JoJo’s Bizarre Adventure: All-Star Battle R remasters the best anime game you never played

JoJo's Bizarre Adventure: All-Star Battle R Header

JoJo’s Bizarre Adventure is a global phenomenon. Anime enthusiasts across the globe know it, manga fans call it a must, and the series has become one of the biggest gateways into anime & manga for casual viewers. This wasn’t always the case, though.

Back in 2013 JoJo’s Bizarre Adventure was still a niche manga outside of Japan and just another seasonal anime broadcast – but this was also the year that a big-budget fighting game based on the series launched on PS3. It eventually whispered it’s way overseas with a digital-only release to the delight of dozens. We’re in a new era of JoJo fandom, though, and the global pre-release hype for JoJo’s Bizarre Adventure: All-Star Battle R isn’t just a reflection of the current status of the series – it’s warranted excitement for an overhauled and deeply expanded fighting game experience.

The original game was fun, but it wasn’t without flaw. A locked 30FPS experience meant it consistently felt slow & sluggish compared to its 60FPS peers. Single-player content was fueled by a bizarre mobile-style energy-spending gacha system. Perhaps most frustratingly, though, was the lack of gameplay variety – once you picked a top-tier character, you only ever needed the same one combo to win every battle. Thankfully, all three major pain points of the original experience are solved in JoJo’s Bizarre Adventure: All-Star Battle R.

The game runs at a smooth and solid 60FPS this time around – and it has entirely redone and updated visuals, to boot. Character models have been upgraded and retextured, but certain characters got an even wilder upgrade. If you’ve seen the anime, you know that a lot of JoJo’s Bizarre Adventure seasons had 3DCG opening animations. Characters that were in those animations are now using the highly detailed 3D models from the anime in JoJo’s Bizarre Adventure: All-Star Battle R.

JoJo's Bizarre Adventure: All-Star Battle R Gameplay

Story and single-player content, meanwhile, has been stripped of its energy mechanics and turned into a much more curated experience. You’ll dive into sets of dream-matchups where you’ll recreate iconic battles or have fights between characters who could never meet in the original series – with these battles steadily unlocking new costumes and colors for you to bust out in battle.

The biggest changes, though, come in the form of gameplay updates. The huge one is that JoJo’s Bizarre Adventure: All-Star Battle R now has assist characters – you won’t be having 2 on 2 fights, but the character you select pre-battle as your assist partner can be summoned during the fight to either dish out a support attack alongside your own or save you from death if you get trapped in a lengthy combo, burst-style.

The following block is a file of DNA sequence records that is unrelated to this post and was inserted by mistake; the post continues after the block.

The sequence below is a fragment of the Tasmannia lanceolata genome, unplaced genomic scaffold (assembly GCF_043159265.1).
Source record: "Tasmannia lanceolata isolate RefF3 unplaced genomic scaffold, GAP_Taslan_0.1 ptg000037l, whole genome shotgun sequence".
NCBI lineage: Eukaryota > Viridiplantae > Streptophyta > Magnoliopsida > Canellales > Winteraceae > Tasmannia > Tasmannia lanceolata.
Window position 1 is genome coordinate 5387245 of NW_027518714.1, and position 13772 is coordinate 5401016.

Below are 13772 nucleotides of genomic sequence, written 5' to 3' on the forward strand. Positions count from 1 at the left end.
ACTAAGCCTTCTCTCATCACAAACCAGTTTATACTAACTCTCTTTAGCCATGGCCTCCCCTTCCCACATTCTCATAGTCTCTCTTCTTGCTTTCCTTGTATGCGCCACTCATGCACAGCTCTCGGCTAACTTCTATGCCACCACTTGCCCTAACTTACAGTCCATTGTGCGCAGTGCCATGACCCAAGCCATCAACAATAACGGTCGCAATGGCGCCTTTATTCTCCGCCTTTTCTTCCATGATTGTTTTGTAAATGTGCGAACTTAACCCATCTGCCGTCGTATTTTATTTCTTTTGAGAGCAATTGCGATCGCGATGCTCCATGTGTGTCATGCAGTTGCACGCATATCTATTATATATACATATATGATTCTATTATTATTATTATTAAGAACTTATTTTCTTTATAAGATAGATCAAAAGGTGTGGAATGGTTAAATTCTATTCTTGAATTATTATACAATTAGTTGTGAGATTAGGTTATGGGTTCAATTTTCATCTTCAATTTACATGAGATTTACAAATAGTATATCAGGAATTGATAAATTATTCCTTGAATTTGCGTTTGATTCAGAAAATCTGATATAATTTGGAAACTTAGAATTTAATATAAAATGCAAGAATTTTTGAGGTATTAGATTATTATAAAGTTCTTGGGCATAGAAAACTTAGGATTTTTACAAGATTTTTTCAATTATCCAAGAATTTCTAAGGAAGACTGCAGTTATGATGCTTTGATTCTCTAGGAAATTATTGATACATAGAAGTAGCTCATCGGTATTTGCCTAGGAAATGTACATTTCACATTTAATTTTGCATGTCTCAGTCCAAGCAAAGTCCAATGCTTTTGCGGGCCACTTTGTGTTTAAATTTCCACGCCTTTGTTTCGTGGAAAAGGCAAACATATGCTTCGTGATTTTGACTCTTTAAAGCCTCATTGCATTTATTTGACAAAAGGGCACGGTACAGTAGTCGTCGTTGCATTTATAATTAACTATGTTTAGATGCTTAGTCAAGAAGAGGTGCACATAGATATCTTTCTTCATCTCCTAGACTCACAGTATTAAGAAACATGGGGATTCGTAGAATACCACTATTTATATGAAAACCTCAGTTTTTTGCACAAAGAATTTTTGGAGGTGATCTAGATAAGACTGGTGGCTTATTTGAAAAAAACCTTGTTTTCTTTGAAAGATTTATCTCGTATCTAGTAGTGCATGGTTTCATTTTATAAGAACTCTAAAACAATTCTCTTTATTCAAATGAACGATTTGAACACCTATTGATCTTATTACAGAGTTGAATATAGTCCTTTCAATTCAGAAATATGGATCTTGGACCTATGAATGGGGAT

Even without overhauled command lists or extra attacks, the mere presence of assist attacks adds so much new depth to gameplay. Precisely timing a Dio time freeze punch to complement my lengthy combo or create a confusing mixup is super satisfying, and the burst style defensive assists are a great tool in heated matchups. There’s likely some power-scaling differences among the assist attacks, as different characters can be used a different amount of times per round – Jotaro can be used as an assist 3 times, while Dio can only be used twice.

JoJo's Bizarre Adventure: All-Star Battle R Graphics

JoJo’s Bizarre Adventure: All-Star Battle was a great fighter full of fan-pleasing easter eggs when it first hit PS3, but simple gameplay and a barebones global release prevented it from picking up steam. With JoJo’s Bizarre Adventure: All-Star Battle R, Bandai Namco isn’t just giving casual gamers and JoJo fans an easier way to experience this anime fighter, it’s adding new mechanics that turn it into a game that could become a competitive mainstay in the fighting game community for years to come.

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I'm a writer, voice actor, and 3D artist living la vida loca in New York City. I'm into a pretty wide variety of games, and shows, and films, and music, and comics and anime. Anime and video games are my biggest vice, though, so feel free to talk to me about those. Bury me with my money.